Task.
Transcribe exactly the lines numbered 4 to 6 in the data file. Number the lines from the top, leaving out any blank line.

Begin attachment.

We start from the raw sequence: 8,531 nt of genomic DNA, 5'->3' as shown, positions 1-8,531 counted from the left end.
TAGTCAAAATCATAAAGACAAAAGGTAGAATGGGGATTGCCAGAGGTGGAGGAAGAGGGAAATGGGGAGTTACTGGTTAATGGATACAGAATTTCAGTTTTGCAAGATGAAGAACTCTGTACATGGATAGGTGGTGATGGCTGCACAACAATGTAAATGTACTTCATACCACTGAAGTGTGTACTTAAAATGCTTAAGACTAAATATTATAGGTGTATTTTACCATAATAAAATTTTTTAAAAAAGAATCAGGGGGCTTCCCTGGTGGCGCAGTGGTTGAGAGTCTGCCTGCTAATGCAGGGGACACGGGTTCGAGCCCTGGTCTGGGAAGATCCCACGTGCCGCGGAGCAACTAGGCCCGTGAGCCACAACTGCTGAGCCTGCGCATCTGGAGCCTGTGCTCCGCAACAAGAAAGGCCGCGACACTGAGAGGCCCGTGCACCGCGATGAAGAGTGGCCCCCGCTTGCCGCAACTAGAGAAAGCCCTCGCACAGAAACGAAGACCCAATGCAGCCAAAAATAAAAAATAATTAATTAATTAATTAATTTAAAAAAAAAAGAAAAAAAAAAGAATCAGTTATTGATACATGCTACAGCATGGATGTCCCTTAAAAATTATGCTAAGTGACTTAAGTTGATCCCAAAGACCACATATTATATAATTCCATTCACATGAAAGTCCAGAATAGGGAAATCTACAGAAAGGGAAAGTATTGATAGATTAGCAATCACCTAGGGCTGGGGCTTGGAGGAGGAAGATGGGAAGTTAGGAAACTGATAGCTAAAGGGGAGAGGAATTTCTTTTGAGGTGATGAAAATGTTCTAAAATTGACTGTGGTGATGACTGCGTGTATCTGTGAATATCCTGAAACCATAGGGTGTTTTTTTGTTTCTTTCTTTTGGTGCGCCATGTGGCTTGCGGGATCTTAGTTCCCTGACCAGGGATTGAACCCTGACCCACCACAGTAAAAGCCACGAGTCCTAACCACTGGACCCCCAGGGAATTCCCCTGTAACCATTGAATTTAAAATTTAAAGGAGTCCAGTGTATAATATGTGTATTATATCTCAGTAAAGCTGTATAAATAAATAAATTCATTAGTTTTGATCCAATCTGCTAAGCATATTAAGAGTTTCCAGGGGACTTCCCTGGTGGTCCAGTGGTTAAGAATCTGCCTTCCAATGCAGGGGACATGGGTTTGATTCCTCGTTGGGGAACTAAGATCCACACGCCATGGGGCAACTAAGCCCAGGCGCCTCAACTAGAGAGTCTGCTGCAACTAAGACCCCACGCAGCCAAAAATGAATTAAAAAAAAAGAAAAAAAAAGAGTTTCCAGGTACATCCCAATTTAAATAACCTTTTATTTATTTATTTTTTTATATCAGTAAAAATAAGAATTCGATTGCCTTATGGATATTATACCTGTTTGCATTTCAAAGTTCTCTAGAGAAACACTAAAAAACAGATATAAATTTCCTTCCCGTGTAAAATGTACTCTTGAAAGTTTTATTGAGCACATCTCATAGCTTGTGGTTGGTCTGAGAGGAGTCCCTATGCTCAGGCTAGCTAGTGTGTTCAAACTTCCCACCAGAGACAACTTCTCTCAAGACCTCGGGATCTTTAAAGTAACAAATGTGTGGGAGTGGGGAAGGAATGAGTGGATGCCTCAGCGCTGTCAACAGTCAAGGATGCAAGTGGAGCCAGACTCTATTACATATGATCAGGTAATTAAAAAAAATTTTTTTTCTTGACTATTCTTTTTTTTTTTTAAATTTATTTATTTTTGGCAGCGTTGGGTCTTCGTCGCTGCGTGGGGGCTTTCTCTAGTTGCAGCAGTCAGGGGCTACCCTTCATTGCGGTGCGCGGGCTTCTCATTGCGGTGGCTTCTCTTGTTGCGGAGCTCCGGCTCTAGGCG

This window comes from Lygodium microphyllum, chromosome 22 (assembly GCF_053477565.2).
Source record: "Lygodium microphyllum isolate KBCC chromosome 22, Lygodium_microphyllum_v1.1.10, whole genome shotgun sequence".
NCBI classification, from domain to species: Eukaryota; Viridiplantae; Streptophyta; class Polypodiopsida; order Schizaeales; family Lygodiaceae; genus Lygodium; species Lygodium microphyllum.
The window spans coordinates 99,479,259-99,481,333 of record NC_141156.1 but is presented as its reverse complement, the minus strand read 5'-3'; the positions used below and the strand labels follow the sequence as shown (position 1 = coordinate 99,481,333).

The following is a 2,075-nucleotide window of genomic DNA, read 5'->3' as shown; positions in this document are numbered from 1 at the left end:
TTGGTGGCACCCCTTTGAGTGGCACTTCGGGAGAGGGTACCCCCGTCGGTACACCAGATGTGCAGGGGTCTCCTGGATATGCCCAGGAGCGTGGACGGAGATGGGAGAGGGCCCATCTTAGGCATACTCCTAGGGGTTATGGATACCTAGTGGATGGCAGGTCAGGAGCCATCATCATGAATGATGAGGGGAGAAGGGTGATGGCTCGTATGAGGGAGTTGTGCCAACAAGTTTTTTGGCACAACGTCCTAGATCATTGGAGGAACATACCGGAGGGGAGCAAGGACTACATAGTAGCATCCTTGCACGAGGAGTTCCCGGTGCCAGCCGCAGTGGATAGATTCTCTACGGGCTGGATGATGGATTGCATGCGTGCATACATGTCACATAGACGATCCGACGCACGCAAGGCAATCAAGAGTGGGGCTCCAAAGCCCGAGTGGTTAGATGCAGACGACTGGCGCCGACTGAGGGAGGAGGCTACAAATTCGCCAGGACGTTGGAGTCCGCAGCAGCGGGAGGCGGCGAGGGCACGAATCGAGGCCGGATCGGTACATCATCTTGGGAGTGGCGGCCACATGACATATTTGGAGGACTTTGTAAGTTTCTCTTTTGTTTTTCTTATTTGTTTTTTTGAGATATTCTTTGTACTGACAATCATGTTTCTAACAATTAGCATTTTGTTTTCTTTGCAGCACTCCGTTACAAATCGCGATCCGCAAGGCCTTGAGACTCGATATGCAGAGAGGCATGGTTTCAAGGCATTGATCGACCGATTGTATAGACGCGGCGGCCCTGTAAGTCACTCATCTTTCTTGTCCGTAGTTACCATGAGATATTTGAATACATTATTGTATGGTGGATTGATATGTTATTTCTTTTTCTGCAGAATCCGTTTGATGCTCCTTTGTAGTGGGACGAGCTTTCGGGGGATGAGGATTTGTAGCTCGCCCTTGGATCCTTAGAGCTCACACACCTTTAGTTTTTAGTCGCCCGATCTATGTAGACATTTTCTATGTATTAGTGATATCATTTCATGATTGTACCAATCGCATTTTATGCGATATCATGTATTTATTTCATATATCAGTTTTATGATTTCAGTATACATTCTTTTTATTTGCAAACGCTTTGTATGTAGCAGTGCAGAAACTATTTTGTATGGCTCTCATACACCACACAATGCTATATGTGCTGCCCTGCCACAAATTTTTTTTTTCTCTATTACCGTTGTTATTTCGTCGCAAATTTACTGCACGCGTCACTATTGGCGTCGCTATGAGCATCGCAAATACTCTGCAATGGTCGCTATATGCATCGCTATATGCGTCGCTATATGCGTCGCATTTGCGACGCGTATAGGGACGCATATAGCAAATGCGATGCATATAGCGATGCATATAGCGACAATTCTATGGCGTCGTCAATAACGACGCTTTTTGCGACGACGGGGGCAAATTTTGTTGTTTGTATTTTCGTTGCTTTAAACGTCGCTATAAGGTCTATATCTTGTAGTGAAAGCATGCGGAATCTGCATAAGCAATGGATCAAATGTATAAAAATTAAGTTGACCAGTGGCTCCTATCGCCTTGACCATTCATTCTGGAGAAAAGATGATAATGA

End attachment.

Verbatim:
Source record: "Lygodium microphyllum isolate KBCC chromosome 22, Lygodium_microphyllum_v1.1.10, whole genome shotgun sequence".
NCBI classification, from domain to species: Eukaryota; Viridiplantae; Streptophyta; class Polypodiopsida; order Schizaeales; family Lygodiaceae; genus Lygodium; species Lygodium microphyllum.
The window spans coordinates 99,479,259-99,481,333 of record NC_141156.1 but is presented as its reverse complement, the minus strand read 5'-3'; the positions used below and the strand labels follow the sequence as shown (position 1 = coordinate 99,481,333).